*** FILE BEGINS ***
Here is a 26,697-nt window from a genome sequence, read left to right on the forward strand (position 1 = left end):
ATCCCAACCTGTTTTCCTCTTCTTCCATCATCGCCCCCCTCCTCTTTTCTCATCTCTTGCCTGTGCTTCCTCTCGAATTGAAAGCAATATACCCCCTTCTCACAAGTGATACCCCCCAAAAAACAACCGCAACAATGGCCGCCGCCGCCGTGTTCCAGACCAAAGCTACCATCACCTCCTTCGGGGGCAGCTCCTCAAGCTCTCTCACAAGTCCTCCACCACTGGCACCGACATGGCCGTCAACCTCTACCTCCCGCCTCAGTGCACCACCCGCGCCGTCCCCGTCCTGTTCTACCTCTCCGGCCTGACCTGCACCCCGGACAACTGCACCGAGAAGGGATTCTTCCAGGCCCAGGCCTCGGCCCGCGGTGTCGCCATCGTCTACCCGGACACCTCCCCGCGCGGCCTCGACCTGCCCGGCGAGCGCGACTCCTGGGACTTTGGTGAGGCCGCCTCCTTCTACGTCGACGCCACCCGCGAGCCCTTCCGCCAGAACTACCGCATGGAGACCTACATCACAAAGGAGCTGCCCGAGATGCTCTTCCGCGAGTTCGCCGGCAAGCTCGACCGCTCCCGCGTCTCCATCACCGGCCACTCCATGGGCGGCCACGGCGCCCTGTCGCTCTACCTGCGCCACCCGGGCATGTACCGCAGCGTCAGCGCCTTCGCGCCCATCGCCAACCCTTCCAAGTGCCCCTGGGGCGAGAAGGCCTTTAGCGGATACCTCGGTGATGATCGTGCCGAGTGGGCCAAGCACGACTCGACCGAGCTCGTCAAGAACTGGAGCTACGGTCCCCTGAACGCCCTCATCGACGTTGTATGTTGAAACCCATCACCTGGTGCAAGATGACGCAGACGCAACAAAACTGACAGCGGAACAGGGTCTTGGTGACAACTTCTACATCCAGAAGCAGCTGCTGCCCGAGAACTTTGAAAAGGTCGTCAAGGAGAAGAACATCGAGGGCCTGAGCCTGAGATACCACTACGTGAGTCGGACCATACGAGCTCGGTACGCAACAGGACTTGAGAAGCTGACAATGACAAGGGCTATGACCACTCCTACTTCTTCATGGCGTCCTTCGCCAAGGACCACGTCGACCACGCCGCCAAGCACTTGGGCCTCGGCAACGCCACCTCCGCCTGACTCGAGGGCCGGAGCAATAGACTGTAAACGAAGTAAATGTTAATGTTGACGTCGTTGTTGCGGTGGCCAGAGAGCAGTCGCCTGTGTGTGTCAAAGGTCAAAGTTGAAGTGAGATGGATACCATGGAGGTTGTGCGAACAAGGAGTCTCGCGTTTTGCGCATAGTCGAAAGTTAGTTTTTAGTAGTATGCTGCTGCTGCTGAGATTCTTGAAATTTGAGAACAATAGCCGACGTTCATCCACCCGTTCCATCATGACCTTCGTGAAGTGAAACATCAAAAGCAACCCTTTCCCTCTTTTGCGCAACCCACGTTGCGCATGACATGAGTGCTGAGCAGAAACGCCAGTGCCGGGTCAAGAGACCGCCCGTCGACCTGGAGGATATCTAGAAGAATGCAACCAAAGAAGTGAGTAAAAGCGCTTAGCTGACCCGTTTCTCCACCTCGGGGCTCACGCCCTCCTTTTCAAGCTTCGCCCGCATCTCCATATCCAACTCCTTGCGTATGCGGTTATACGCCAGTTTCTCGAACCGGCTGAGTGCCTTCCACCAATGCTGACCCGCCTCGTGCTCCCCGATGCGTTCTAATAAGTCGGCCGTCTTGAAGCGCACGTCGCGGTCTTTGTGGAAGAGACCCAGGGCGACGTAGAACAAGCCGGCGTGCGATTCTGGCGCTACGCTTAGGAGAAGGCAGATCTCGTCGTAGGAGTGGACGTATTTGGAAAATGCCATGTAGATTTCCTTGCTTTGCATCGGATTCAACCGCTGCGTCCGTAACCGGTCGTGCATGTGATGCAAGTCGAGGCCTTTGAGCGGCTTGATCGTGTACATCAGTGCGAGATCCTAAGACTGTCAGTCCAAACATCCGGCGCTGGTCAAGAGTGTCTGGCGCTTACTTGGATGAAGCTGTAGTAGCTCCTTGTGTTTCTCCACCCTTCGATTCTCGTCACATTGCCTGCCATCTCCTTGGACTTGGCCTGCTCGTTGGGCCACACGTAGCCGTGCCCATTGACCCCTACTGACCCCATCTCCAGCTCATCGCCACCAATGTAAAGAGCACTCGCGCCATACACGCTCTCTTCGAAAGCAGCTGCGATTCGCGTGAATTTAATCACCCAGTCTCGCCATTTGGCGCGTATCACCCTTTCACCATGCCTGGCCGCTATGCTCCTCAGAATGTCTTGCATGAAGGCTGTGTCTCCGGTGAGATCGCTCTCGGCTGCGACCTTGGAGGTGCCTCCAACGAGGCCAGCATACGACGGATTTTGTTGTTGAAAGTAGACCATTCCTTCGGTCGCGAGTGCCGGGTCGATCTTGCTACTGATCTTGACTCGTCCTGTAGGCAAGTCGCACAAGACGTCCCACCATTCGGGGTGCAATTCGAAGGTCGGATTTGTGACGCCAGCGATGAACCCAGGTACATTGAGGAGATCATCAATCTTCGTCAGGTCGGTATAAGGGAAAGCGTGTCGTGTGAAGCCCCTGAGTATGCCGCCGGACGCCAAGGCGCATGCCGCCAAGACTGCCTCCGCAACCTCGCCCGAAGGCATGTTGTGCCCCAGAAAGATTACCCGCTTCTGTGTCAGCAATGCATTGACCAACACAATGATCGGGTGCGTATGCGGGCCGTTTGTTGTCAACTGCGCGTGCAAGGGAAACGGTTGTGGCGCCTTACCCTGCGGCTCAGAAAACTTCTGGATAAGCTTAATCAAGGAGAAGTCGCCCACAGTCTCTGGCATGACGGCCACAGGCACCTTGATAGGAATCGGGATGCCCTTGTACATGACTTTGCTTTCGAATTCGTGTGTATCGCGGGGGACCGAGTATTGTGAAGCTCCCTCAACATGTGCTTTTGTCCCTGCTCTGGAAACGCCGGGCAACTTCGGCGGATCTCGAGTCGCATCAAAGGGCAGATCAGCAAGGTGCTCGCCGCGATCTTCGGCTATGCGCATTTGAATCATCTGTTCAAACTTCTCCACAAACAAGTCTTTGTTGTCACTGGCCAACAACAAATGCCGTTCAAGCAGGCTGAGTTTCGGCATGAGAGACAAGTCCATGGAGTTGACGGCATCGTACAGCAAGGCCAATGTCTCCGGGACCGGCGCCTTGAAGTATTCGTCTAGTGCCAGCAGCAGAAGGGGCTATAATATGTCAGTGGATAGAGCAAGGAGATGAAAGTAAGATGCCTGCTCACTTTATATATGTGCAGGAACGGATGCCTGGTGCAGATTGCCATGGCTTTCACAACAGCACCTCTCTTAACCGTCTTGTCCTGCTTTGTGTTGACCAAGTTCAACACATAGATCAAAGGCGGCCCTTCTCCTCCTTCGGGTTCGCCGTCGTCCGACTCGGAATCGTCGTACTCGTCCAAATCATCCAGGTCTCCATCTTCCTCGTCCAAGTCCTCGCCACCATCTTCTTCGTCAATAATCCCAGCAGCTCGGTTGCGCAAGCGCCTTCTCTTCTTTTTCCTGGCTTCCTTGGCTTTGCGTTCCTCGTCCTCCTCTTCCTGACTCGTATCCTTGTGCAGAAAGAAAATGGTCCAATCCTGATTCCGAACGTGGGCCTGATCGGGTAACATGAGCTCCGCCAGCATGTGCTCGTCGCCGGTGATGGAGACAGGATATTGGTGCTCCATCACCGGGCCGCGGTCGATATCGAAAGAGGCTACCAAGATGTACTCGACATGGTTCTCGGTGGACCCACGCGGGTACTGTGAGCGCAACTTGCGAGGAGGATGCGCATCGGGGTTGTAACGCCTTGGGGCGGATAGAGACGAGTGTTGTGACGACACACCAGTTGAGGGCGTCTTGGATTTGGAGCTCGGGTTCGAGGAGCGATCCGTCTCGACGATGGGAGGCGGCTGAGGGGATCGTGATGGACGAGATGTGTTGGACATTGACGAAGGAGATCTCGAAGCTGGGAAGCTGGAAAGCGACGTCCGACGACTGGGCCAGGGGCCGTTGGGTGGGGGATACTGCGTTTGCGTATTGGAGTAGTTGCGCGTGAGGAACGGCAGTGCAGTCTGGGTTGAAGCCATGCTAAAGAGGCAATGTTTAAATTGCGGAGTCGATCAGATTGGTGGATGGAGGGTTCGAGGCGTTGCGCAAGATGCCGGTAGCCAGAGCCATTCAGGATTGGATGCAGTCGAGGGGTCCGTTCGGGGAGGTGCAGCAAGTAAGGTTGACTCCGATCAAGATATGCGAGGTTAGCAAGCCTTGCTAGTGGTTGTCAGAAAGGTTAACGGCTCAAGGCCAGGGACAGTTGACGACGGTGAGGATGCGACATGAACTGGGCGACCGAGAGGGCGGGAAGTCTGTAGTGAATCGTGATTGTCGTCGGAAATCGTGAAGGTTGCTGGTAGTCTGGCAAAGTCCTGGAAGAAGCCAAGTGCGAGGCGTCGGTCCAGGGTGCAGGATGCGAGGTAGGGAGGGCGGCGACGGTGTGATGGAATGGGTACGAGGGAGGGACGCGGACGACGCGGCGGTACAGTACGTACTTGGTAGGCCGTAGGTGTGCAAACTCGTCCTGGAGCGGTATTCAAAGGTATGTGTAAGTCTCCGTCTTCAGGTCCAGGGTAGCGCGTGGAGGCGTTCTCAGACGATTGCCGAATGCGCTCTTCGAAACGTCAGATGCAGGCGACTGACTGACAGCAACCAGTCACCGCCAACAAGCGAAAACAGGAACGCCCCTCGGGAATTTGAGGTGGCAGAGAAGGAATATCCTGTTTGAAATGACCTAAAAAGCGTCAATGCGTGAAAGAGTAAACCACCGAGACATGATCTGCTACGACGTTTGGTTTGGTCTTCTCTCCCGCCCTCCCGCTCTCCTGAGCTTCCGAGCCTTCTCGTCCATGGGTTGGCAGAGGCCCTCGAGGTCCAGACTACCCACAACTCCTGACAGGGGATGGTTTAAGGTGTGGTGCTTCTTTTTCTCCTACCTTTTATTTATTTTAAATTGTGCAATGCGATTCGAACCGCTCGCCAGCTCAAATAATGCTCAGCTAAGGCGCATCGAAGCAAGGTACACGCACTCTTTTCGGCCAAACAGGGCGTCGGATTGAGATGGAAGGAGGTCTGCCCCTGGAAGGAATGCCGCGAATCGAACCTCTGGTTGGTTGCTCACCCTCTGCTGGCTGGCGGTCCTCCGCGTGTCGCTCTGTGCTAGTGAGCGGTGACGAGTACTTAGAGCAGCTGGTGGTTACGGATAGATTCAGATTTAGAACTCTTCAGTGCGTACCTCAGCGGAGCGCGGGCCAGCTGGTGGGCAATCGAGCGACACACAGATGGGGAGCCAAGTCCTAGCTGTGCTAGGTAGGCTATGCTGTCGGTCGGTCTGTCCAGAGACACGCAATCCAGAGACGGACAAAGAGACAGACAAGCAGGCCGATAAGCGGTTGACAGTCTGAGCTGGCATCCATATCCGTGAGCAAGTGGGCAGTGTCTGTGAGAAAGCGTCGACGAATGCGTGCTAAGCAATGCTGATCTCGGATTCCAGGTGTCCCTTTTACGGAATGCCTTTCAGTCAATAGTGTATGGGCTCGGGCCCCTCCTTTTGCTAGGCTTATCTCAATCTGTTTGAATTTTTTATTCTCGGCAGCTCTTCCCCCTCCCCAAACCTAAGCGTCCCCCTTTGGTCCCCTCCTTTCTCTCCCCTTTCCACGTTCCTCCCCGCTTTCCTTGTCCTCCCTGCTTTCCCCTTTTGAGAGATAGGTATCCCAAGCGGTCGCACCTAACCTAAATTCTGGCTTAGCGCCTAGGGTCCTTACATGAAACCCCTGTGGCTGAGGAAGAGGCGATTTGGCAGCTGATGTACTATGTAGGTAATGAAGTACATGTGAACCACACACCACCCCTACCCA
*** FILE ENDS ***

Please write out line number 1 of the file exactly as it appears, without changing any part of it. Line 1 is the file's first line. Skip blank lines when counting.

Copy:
Here is a 26,697-nt window from a genome sequence, read left to right on the forward strand (position 1 = left end):